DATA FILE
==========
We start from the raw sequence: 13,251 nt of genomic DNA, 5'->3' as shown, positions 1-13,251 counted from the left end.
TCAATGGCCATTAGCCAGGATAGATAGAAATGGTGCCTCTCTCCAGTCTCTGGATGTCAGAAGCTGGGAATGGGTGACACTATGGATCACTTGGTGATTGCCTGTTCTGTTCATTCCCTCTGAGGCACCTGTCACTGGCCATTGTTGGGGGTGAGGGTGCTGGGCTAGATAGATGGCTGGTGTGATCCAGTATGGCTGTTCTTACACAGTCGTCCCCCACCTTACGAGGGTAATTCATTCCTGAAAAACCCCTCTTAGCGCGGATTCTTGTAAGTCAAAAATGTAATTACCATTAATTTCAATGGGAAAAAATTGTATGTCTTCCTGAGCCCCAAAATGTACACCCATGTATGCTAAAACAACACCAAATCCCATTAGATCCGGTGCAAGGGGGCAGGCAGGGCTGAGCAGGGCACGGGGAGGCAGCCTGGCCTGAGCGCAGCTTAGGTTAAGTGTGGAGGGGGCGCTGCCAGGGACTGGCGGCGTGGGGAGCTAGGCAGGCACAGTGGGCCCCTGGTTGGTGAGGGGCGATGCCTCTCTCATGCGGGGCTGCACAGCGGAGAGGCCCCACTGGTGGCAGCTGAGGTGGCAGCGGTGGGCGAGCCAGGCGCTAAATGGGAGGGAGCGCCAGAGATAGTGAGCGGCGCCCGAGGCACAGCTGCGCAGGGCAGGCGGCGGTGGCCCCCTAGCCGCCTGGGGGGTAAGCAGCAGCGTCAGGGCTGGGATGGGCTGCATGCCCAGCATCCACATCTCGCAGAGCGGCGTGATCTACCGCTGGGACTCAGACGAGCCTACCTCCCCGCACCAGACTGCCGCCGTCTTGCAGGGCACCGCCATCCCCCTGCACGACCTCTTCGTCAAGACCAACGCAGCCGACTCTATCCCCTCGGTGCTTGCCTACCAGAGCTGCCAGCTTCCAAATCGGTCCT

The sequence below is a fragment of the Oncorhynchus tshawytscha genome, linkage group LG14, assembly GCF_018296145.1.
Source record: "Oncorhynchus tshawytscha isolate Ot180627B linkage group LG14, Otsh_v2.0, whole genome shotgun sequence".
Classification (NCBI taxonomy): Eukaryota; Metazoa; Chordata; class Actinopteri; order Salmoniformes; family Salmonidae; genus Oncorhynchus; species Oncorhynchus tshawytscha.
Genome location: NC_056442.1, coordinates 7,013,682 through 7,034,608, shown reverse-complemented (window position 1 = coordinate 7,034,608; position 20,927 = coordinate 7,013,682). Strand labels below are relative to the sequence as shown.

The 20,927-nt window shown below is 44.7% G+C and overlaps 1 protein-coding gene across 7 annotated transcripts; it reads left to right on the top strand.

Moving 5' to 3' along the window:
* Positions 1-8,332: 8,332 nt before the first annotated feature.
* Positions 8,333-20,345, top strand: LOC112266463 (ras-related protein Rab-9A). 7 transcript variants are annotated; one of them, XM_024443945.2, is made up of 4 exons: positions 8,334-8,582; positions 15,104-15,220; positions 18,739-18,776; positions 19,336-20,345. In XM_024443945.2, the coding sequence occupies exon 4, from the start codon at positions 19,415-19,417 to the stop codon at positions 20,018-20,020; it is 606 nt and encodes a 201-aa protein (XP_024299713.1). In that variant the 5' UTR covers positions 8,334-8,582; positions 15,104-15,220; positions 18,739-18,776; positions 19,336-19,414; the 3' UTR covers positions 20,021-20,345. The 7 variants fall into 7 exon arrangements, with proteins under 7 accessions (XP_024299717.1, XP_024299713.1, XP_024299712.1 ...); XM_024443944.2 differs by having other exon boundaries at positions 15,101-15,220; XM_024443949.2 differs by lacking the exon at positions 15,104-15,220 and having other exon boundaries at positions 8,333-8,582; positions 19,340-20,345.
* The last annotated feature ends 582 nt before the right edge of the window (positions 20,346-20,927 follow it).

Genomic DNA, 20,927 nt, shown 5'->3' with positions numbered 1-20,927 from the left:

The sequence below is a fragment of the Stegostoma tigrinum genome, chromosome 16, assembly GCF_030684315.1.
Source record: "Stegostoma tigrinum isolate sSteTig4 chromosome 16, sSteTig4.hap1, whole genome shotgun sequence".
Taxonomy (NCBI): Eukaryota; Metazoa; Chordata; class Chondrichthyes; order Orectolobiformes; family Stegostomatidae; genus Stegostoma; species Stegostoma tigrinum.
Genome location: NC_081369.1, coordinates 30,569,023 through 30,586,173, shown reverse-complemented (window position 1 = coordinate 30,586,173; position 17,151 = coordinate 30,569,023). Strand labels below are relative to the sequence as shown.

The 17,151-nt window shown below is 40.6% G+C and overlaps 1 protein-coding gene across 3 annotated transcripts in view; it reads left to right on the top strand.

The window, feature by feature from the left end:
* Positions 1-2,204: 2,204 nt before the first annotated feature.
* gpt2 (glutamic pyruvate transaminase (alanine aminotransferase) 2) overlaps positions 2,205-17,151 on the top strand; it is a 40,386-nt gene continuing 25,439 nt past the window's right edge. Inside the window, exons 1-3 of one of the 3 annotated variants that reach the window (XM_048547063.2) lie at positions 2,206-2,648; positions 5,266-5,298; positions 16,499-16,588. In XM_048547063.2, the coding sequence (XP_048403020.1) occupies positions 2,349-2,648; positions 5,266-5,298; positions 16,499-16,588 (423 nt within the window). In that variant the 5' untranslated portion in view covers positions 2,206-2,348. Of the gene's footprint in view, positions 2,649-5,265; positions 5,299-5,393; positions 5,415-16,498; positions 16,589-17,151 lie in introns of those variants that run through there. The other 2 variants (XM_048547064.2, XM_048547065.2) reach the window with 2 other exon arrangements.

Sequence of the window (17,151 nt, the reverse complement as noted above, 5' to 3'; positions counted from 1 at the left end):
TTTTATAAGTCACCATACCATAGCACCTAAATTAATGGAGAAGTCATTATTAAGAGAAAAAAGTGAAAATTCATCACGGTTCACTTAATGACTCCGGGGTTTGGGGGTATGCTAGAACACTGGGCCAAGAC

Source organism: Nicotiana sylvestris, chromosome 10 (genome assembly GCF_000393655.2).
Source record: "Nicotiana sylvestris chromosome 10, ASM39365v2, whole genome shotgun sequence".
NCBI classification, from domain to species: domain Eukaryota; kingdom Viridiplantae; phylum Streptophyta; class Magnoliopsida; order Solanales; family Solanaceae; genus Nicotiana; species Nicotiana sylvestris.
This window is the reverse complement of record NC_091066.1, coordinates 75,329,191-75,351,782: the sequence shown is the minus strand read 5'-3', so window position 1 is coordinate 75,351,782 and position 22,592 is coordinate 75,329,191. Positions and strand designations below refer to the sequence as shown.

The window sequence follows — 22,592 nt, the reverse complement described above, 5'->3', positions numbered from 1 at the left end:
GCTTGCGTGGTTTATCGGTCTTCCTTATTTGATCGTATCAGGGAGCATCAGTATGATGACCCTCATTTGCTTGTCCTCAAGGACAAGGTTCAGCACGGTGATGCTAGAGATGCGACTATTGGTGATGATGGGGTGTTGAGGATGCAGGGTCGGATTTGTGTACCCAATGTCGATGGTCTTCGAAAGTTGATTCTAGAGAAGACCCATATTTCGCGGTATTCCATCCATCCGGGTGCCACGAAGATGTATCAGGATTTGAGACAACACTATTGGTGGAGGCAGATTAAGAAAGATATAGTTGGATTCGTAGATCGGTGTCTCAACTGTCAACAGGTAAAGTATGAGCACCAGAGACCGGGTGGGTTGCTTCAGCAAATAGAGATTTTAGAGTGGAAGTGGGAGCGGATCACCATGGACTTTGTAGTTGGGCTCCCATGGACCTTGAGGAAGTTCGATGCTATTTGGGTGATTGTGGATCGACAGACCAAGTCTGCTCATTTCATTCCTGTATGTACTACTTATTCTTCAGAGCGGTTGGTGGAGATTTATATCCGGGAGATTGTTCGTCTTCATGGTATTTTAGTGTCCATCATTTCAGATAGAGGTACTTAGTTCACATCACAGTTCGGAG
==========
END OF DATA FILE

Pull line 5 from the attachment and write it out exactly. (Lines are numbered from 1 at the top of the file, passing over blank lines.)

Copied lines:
Classification (NCBI taxonomy): Eukaryota; Metazoa; Chordata; class Actinopteri; order Salmoniformes; family Salmonidae; genus Oncorhynchus; species Oncorhynchus tshawytscha.